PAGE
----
Monsanto Throws $2.89 Million More Toward Stopping GE Food Labeling
Monsanto Throws $2.89 Million More Toward Stopping GE Food Labeling .
by Sarah Damianon
We’re less than one month away from the November election – when California’s Proposition 37 could become the country’s first law mandating the labeling of genetically engineered (GE). But the law won’t happen if Monsanto or other Big Ag companies have anything to say about it. According to the California Right to Know campaign, Monsanto added another $2.89 million last Friday to defeat Proposition 37, making the GE crop producer’s contributions against the labeling measure total $7.1 million.
From the campaign press release: Other major pesticide companies also just made major additional contributions to defeat Proposition 37, including DuPont ($874,800), Dow AgroSciences ($815,200), Bayer CropScience ($381,600), BASF Plant Science ($357,700) and Syngenta ($178,700). “Monsanto wants to buy this election so they can keep hiding what’s really in our food,” said Gary Ruskin, campaign manager of the Yes on Proposition 37 campaign. “They are on the losing side of history. Californians want the right to know what’s in our food, and we will win it.”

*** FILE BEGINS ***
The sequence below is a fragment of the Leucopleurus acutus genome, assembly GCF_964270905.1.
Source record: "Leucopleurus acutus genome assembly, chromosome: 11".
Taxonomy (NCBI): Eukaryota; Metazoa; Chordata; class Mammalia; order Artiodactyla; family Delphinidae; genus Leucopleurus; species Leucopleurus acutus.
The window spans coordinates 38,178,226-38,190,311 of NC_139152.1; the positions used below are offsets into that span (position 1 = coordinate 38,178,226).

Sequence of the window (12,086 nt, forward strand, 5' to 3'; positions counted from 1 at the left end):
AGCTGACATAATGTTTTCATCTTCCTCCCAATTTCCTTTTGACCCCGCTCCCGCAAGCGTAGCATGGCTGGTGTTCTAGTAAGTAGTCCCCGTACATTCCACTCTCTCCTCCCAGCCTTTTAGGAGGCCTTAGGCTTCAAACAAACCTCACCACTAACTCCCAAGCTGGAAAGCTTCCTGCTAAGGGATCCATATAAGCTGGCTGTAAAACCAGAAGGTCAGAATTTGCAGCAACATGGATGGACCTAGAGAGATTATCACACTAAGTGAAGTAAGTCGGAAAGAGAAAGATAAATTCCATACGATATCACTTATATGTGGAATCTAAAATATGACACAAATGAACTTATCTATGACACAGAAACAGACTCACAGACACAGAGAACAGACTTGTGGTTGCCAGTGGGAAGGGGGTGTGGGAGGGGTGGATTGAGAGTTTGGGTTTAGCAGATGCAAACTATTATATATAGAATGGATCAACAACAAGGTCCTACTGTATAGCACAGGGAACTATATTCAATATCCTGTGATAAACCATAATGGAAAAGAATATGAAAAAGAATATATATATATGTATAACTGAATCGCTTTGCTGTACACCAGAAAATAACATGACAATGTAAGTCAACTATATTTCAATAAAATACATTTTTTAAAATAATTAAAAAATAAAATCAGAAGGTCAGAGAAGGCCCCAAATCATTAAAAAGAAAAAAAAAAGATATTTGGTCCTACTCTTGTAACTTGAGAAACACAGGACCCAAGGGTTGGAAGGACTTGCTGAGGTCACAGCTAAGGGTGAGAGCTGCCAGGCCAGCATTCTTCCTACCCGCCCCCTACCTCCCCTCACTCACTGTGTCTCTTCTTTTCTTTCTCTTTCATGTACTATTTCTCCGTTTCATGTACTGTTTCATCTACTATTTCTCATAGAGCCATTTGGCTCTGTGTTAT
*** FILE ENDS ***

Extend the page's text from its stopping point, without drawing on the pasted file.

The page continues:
The “Big 6” pesticide firms (Monsanto, DuPont, Bayer, Dow, BASF and Syngenta) have contributed $19 million of the $32 million that the No on 37 campaign has raised. There are at least 40 food and pesticide companies that have contributed significantly to the “No on 37″ campaign – companies with products containing GE crops/ingredients and that apparently prefer their customers to remain uninformed about what exactly they’re eating.
The same hackneyed reasoning for opposing GE labeling showed up again in a recent Los Angeles Times story: Opponents say the label would unnecessarily dampen further [GE crop] development that is intended to feed a growing global population dependent on the U.S., the largest exporter of corn and soybean. FIC has blogged repeatedly on why promoting GE food as the answer to the world’s hunger problems is a misleading PR tactic. For more updates on Monsanto (a.k.a. frequent violator of food integrity), follow the FIC blog here. Sarah Damian is New Media Associate for the Government Accountability Project.Pin It